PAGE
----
ALBUM REVIEW: HEADSTICKS – ‘C.O.W.’ (2021)

Fresh from their utterly brilliant ‘Live Sessions’ broadcast at Christmas English Folk-Punk-Rockers Headsticks release their fourth studio album having signed to Chapter 22 Records. Hard hitting, emotive, infectious anthems and barbed lyrics a plenty.

Straddling the Punk and Folk scenes and still managing to keep everyone happy is quite a feat but one that Headsticks manage quite admirably. A couple of weeks ago we ran a feature on 80’s band The Glasgow Tremens titled ‘Punky But Not Punk, Folky But Not Folk‘ well this can not be said of Headsticks! The band describe themselves as “where folk and punk collide” and while you can’t help but make comparisons with a host of big names like the New Model Army, a more punky Levellers, Billy Bragg (when he was good) and even more recent bands like Ferocious Dog but Headsticks are still very much their own band. Formed out of the ashes of two much loved, and long gone, Celtic-Punk bands. ‘Tower Struck Down’ who were one of first English Celtic-Punk bands back in 1985 and Jugopunch, who had a song ‘Blackheart’ on the Shite’n’Onions compilation What The Shite #2 back in 2006. This brought them to international attention so popular were this series of CD’s. Well the Celtic touches are mainly gone but what remains is the plain good old folk’n’roll that made them popular first time round.

C.O.W. is their upteenth release and they have been reviewed here quite a few times so regular is their output. The last time was for an 4-track EP ‘Lies, Lies,Lies‘ featuring Punk Rock legend Steve Ignorant. With such a regular output they are also one of a few bands who also put out their releases on vinyl, even going so far as to have had vinyl only releases in the past. Hailing from Stoke in Staffordshire an area once famed for the manufacture of pottery (the area is known as The Potteries), coal mining and steel making. The area has gone into decline with the disappearance of these industries and neglect from both national and local government. Betrayed by the party the people bled red for they now vote for other parties. An area with a proud working class and trade union tradition is where Headsticks come from and this seeps through their music. Kicking off with ‘Red Is The Colour’ an anthem for those that gave their lives on battle fields everywhere. Sounding more like Jello Biafra than I can remember vocalist Andrew Tranter portrays the right ammount of passion and be sure these are passionate songs. Bands like Headsticks have always had plenty to sing about and these days when the ordinary bloke in the street is seemingly despised by everyone their is plenty ammunition. Next up is the apocalyptic love song ‘Peace & Quiet’ foretelling of environmental disaster but like all things Headsticks it’s told in a beautiful way. The art of writing lyrics that tell a complete story is some achievement and one that not just Celtic-Punk bands are adapt at.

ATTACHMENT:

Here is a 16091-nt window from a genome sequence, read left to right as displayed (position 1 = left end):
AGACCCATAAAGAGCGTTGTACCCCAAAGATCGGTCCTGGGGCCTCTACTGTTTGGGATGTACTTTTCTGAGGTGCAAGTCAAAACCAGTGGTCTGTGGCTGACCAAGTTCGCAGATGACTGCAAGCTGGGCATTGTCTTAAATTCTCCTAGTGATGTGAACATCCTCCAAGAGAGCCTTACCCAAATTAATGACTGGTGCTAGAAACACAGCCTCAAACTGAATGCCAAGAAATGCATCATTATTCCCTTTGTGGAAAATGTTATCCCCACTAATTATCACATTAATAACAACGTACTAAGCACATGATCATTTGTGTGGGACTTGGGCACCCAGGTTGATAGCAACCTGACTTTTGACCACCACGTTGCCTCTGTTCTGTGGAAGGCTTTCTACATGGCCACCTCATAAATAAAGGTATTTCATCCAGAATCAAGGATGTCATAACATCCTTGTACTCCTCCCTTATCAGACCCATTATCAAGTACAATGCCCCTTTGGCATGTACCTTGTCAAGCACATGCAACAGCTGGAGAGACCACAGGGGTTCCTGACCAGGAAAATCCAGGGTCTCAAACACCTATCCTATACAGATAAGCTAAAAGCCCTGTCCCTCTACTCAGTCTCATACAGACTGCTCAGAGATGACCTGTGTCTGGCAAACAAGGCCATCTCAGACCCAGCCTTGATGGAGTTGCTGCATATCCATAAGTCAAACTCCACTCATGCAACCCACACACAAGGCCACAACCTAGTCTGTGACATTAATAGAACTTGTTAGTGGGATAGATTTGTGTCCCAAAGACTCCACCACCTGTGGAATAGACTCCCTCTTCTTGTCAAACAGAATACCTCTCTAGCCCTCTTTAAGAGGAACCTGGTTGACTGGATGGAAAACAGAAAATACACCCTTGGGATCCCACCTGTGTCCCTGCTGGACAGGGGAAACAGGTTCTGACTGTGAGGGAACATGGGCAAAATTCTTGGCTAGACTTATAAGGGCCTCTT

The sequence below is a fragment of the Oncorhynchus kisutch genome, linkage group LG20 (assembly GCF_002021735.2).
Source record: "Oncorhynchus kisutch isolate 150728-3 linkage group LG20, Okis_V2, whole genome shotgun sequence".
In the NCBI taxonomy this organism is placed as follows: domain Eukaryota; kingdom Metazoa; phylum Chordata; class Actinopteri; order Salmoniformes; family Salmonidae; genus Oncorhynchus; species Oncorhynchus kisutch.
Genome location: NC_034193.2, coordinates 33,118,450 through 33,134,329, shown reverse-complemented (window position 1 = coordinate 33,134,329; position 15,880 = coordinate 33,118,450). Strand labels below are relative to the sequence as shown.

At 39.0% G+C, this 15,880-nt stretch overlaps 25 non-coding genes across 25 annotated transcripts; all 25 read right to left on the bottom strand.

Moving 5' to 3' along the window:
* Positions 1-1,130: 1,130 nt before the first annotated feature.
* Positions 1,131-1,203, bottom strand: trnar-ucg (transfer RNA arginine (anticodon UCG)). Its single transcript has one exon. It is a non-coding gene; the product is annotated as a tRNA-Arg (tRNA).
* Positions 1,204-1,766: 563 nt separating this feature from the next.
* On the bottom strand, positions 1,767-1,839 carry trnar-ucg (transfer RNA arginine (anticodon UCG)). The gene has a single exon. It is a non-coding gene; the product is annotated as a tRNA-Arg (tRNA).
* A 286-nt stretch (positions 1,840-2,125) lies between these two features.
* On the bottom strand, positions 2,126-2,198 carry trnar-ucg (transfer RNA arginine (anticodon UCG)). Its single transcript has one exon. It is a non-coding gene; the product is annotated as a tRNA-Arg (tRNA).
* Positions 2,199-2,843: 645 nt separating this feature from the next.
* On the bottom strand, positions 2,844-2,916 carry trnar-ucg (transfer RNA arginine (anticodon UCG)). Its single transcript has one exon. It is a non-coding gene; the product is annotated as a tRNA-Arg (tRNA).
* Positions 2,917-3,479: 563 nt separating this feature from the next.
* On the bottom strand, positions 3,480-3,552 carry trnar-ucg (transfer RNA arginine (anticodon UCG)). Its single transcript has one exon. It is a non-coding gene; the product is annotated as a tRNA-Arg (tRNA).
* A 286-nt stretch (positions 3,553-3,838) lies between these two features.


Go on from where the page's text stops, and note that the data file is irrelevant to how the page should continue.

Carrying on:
The first song from the album to be released late last year it came out as 7″ single backed with a tremendous cover of ‘In The Ghetto’ (still available here).

“Don’t Predict A Riot! I want some peace and some quiet, I don’t to be the one who has to be the one to be so strong!”

‘Miles And Miles’ is a great example of their Folked up Punk while the next songs both show their range from 1980’s Anarcho-Punk in the style of early Chumba’s or Blyth Power to gentle acoustic musing. ‘A Tear For Yesterday’ and ‘Tyger, Tyger’ though poles apart on the surface fit together perfectly. ‘This Ain’t Politics’ is another on the folkier side and one I’m sure will be more popular at 50% of their gigs.

‘Naked’ was the second song to be released from C.O.W. on St. Patrick’s Day just gone and a great chugging Punk-Rock number. Simple but effective. The music takes quite a turn for the next couple of songs with ‘Red Sky’ and a pumping funky bass line my favourite track on C.O.W. while ‘Burn’ turns out a metally rocker. Both songs leave you with plenty to digest. Headsticks are one of those bands that its good to have the lyrics in front of you. ‘Opium’ is another acoustic number the shortest track on the album. We are into the last two songs and you can be among the first people to see the new Headsticks video for it comes out later today! ‘Speak Out’ comes at 9pm here so be sure to tune in and leave a comment. A bombastic rocker based upon the post-war poem by German pastor Martin Niemöller about the cowardice of German intellectuals to stand up to the rise of the Nazi’s. To ignore the persecution of others until it lands on your own doorstep. The standout and most memorable song here brings the curtain down and ‘Sing Danny Boy’ will raise the hairs on your neck. Andrew speaks over a gentle swirling backdrop about child abuse and psychological scars with a rare emotion found in music of any era or style. Some people are damaged before they get a chance to live it’s a terrible heart breaking thing. The passion spills out and I implore you to listen to the song below.

C.O.W. is Headsticks fourth studio album and their first, having recently signed, for the independent Midlands label Chapter 22 Records. The CD comes with a beautifully produced 20-page lyric booklet. C.O.W. is the bands best album so far and unusually each album they have released I have said that about. This may not be the usual kind of fare that readers are use to here but we have a sort of artistic license sometimes to include bands we love that we feel you will love too.  Headsticks have always been one of those bands and their constant innovation and evolving sound deserves to be heard and loved by many more. 

Buy C.O.W. Vinyl/CD Here  Download Here

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